The man in the picture above is Albert Kahn which is a name that has been frequently mentioned on this blog. He designed many buildings in Detroit and the surrounding area and at one point designed about 20% of the factories in existence in the United States in the early 20th Century. Probably his most famous building is the Fisher Building in Detroit but he has a number of other buildings there as well. He also has quite a few buildings outside of Detroit, including many of the buildings on the University of Michigan Ann Arbor campus.

He was born in Rhauen, Westphalia, Germany in 1869. His father was a Rabbi. In 1880, the Kahn family emigrated to Detroit. Financial difficulties forced Albert to start to look for work and he found it as an apprentice for the architectural firm of John Scott and Associates. Later, he apprenticed for Mason and Rice.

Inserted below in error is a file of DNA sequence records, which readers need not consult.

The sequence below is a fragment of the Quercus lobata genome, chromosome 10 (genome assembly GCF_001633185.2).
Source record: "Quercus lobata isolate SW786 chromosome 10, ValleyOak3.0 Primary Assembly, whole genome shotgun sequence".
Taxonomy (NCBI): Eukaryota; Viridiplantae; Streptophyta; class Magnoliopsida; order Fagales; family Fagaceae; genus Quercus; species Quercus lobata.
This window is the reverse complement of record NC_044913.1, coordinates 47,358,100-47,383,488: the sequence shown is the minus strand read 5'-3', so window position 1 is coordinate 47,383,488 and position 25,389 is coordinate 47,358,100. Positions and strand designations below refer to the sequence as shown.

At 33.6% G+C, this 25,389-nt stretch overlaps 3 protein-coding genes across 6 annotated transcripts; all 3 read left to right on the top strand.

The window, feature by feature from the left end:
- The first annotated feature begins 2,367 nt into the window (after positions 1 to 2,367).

In 1891, he won a traveling scholarship from the American Architect and Building News and traveled mostly in France and Italy. He learned alot in this period. However he had no formal education so he won his clients with hard work.

In 1903, he started to work with his brother who was a civil engineer (who studied at the University of Michigan). The pair of them developed new construction methods for factories which landed them lots of work. One of them was using steel to reinforce concrete (for which Julius Kahn had the patent). The list of buildings that Albert Kahn designed is pretty extensive and he was probably one of the more prominent architects of the Industrial Age. He died in 1942.

Anyways, I think one of my projects is going to try to take pictures of his buildings in the area. It's quite an extensive list and will keep me busy for a while.